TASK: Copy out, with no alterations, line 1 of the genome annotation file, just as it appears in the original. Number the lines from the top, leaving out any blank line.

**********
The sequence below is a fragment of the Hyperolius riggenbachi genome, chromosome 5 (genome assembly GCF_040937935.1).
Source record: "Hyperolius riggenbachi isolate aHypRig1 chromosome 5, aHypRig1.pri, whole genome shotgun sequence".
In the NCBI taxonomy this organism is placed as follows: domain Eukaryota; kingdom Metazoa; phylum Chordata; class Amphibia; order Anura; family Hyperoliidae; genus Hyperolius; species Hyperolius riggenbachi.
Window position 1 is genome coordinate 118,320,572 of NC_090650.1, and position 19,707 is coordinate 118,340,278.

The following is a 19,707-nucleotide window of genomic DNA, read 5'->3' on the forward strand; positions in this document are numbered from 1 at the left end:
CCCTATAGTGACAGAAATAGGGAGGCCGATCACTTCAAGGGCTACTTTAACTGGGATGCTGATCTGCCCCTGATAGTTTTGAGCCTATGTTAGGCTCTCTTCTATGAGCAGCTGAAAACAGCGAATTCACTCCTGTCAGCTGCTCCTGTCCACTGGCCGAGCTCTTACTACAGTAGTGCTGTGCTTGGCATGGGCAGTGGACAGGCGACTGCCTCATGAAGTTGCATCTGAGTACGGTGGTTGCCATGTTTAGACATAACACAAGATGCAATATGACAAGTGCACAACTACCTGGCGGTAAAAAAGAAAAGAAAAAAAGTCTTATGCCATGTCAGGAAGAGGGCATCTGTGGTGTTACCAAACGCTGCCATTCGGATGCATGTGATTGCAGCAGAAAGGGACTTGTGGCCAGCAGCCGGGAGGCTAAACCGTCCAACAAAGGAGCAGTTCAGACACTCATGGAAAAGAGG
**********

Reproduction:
The sequence below is a fragment of the Hyperolius riggenbachi genome, chromosome 5 (genome assembly GCF_040937935.1).